Thanks for your reply Tudor Queen. A phd was a desireable. Masters essential. I think that's what has made it upset me so much. I was so pleased...now I feel so crushed. I really did try to prepare, that's the thing. I'd cope much better if I hadn't tried! Honestly, I spoke with a friend of a friend whose had similar interviews to ask his advice, emailed a professional acquaintance who gave me further tips, and brushed up on everything they said. I've been off work for Easter hols, so have had plenty of time, and I put it in. I spent two days going back to my old uni library (an hours train ride away) to work on my PowerPoint and have some contemporary research to draw on. I even bought myself a new pair of shoes ):
But I think, yes, they did want research experience really. They had a whole twenty minute 'discussion task' on it, and the guy doing it didn't seem to know that I didn't have publications. And the other candidates were more experienced than me - ex heads / deputy heads, some did have publications, and some were known to this particular uni. I think that set me on a defeatist path. I know it's nothing to do with my background / accent really, everyone was lovely on the day. I could really see myself there, that's the thing. But they asked a lot about 'partnerships' and, I suppose the politics of the educational landscape, and that's the areas I felt lacking on where they'll have had more of an idea. Also the main focus of the job was secondary education generally whereas my background is mostly post-16 so it's true I maybe just wasn't a good fit...it's a long time since I was in a school and it was mentioned.
So can see why I didn't get it, totally. Just shocked at how hard I found it.
Had my first interview for an academic job and it was awful. Applied for a lecturer in education post at a really prestigious place, Russel Group, one of best departments in the country. I didnt expect an interview and I don't know why they did. I don't even have a phd, just a masters and professional experience. Nothing I did on the day seemed remotely good enough from the word go. My presentation they just frowned at, there was a gang of them, and after it they asked questions I didn't even understand so,just had to waffle back like an idiot. Had to improvise a talk for twenty minutes on something I knew nothing about, disaster and they ended up asking more questions anyway. Got grilled about my 'research' when I don't have a publication to my name and have only an EdD proposal in the pipeline, which they knew from my application so wasn't sure what to say there either. By the time the panel interview came, I was knackered and couldn't wait to get it over with to be honest. .after my rejection, I emailed them out of courtesy just to say 'thanks for,your time...sorry I was crap' and they didn't try to dissuade me, just agreed basically. So that's one place I can never, ever show my face at again. It was so different to teaching interviews, I felt like they were asking the impossible. There's no point asking for feedback now, because I know how rubbish I was. It was such an intimidating environment, in front of all these professors. I'm from a really ordinary background and get really self-conscious about my accent which isn't strong but a couple of times this really posh professor was like 'can you repeat that'. I feel really down now. How do I get over this and get better? My whole interview technique is terrible. I need help with it but where from / how?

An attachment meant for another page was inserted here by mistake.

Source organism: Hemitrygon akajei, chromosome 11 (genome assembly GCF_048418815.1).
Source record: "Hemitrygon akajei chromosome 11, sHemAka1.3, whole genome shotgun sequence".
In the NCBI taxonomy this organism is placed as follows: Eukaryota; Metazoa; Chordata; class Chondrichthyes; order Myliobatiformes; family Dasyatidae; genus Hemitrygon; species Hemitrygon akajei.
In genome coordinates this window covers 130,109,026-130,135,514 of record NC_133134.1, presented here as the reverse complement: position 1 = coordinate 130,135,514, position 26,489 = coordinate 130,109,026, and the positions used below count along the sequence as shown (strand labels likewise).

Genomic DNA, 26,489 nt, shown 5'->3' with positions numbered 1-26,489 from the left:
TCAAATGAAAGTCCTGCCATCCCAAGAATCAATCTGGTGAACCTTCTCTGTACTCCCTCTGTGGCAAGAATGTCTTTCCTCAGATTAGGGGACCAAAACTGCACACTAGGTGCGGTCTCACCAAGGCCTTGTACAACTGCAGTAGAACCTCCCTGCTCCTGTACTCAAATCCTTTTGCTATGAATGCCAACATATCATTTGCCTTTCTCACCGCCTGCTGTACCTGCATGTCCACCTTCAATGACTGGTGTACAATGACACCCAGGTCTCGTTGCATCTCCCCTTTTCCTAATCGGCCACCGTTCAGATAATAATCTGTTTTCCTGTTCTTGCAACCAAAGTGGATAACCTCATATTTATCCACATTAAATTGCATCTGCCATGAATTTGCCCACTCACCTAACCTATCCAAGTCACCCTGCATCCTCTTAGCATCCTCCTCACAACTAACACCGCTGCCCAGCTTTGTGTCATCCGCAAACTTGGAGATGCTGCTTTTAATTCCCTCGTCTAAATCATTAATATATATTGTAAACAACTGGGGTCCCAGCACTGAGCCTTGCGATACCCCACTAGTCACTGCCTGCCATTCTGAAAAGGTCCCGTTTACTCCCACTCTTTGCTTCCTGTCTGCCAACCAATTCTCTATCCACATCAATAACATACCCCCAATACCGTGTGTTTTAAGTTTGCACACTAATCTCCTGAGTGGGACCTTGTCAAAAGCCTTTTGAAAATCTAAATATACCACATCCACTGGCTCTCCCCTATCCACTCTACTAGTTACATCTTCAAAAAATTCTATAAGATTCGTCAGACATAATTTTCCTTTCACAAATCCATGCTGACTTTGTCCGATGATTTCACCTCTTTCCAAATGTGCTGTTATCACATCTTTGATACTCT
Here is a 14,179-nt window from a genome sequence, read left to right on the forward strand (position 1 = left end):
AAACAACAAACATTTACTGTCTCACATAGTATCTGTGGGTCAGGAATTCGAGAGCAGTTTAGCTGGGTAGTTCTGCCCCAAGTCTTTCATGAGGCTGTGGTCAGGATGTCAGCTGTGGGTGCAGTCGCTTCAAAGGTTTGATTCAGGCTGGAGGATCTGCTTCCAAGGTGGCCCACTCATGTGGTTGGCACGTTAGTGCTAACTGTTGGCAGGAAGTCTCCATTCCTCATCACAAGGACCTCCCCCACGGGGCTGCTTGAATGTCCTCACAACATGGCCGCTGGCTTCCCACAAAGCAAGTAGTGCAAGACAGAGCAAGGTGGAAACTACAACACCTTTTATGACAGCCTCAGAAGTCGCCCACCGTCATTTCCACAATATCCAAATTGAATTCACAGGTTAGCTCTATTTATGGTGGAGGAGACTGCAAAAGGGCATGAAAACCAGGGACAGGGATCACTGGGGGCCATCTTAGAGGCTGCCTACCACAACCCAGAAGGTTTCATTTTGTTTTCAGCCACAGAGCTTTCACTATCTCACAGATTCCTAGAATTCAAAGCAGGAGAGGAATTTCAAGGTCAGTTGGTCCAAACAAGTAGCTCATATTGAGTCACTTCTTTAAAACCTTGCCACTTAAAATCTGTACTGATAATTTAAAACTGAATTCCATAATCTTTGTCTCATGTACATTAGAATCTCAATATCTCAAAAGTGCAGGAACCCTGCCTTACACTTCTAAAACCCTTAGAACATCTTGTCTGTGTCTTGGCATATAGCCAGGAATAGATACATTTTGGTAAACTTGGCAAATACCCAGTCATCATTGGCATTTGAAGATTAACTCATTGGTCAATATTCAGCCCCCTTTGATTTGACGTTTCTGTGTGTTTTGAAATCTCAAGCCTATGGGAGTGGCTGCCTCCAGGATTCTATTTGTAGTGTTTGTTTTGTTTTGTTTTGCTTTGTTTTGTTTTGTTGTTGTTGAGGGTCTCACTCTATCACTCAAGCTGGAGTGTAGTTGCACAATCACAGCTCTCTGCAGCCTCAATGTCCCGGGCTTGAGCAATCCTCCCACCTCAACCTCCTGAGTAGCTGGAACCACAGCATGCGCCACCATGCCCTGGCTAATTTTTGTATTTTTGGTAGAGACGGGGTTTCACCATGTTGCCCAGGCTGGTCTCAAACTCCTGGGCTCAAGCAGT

Thanks tree of life. That's what I'm hoping, I guess it might just depend on the other candidates. I've got a doctoral research proposal in the pipeline with the uni I mentor for, hopefully that will stand in my favourite.
Thanks for the encouraging response!
To my surprise, I've been called to interview for a lecturer job in the education department of a university. Happy, but no idea what to expect.
I've got a lot of professional experience. Started out in TEFL and worked on political campaigns for DfE before my pgce, four years school teaching experience, then last eight years in FE. I've got experience of course leadership, training and quality assurance roles, and currently lead on staff development where I work. Also been a pgce mentor a few years now, the uni I do that with have put me on their books as an associate lecturer and I'm doing some work with them this summer on their initial teacher training program.